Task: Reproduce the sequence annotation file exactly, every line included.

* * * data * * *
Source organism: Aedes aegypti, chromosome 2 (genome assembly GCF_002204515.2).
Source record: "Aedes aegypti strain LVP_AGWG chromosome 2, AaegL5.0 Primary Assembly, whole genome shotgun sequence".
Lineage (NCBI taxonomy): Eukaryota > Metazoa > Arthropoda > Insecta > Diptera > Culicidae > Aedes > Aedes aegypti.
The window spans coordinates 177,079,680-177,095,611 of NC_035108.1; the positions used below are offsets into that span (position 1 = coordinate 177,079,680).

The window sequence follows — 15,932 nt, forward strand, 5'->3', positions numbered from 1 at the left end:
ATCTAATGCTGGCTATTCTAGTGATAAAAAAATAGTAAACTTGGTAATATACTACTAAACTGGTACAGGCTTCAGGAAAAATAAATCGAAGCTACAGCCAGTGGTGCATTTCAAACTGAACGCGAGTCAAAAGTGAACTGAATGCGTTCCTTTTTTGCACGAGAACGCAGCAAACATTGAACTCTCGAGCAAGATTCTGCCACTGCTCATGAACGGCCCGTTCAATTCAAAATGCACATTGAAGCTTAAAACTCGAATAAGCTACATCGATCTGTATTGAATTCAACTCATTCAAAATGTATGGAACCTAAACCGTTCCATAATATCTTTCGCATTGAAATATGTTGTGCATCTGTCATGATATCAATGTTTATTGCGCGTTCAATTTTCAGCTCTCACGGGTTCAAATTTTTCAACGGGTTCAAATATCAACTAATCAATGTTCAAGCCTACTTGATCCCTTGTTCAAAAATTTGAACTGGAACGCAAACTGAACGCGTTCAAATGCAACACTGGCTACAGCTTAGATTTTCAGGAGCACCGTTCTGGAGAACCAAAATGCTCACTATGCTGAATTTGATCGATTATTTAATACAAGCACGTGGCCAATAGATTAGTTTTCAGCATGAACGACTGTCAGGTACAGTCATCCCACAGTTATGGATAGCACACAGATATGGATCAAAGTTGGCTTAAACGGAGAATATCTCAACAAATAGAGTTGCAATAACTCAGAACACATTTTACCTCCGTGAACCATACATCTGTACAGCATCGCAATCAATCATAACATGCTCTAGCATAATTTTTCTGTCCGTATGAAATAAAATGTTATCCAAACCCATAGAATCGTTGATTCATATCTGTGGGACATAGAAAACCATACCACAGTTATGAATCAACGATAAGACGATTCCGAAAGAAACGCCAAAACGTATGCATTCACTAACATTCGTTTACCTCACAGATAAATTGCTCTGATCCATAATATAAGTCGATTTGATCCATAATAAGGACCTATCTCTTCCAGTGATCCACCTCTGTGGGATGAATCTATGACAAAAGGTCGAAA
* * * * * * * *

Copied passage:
Source organism: Aedes aegypti, chromosome 2 (genome assembly GCF_002204515.2).
Source record: "Aedes aegypti strain LVP_AGWG chromosome 2, AaegL5.0 Primary Assembly, whole genome shotgun sequence".
Lineage (NCBI taxonomy): Eukaryota > Metazoa > Arthropoda > Insecta > Diptera > Culicidae > Aedes > Aedes aegypti.
The window spans coordinates 177,079,680-177,095,611 of NC_035108.1; the positions used below are offsets into that span (position 1 = coordinate 177,079,680).

The window sequence follows — 15,932 nt, forward strand, 5'->3', positions numbered from 1 at the left end:
ATCTAATGCTGGCTATTCTAGTGATAAAAAAATAGTAAACTTGGTAATATACTACTAAACTGGTACAGGCTTCAGGAAAAATAAATCGAAGCTACAGCCAGTGGTGCATTTCAAACTGAACGCGAGTCAAAAGTGAACTGAATGCGTTCCTTTTTTGCACGAGAACGCAGCAAACATTGAACTCTCGAGCAAGATTCTGCCACTGCTCATGAACGGCCCGTTCAATTCAAAATGCACATTGAAGCTTAAAACTCGAATAAGCTACATCGATCTGTATTGAATTCAACTCATTCAAAATGTATGGAACCTAAACCGTTCCATAATATCTTTCGCATTGAAATATGTTGTGCATCTGTCATGATATCAATGTTTATTGCGCGTTCAATTTTCAGCTCTCACGGGTTCAAATTTTTCAACGGGTTCAAATATCAACTAATCAATGTTCAAGCCTACTTGATCCCTTGTTCAAAAATTTGAACTGGAACGCAAACTGAACGCGTTCAAATGCAACACTGGCTACAGCTTAGATTTTCAGGAGCACCGTTCTGGAGAACCAAAATGCTCACTATGCTGAATTTGATCGATTATTTAATACAAGCACGTGGCCAATAGATTAGTTTTCAGCATGAACGACTGTCAGGTACAGTCATCCCACAGTTATGGATAGCACACAGATATGGATCAAAGTTGGCTTAAACGGAGAATATCTCAACAAATAGAGTTGCAATAACTCAGAACACATTTTACCTCCGTGAACCATACATCTGTACAGCATCGCAATCAATCATAACATGCTCTAGCATAATTTTTCTGTCCGTATGAAATAAAATGTTATCCAAACCCATAGAATCGTTGATTCATATCTGTGGGACATAGAAAACCATACCACAGTTATGAATCAACGATAAGACGATTCCGAAAGAAACGCCAAAACGTATGCATTCACTAACATTCGTTTACCTCACAGATAAATTGCTCTGATCCATAATATAAGTCGATTTGATCCATAATAAGGACCTATCTCTTCCAGTGATCCACCTCTGTGGGATGAATCTATGACAAAAGGTCGAAA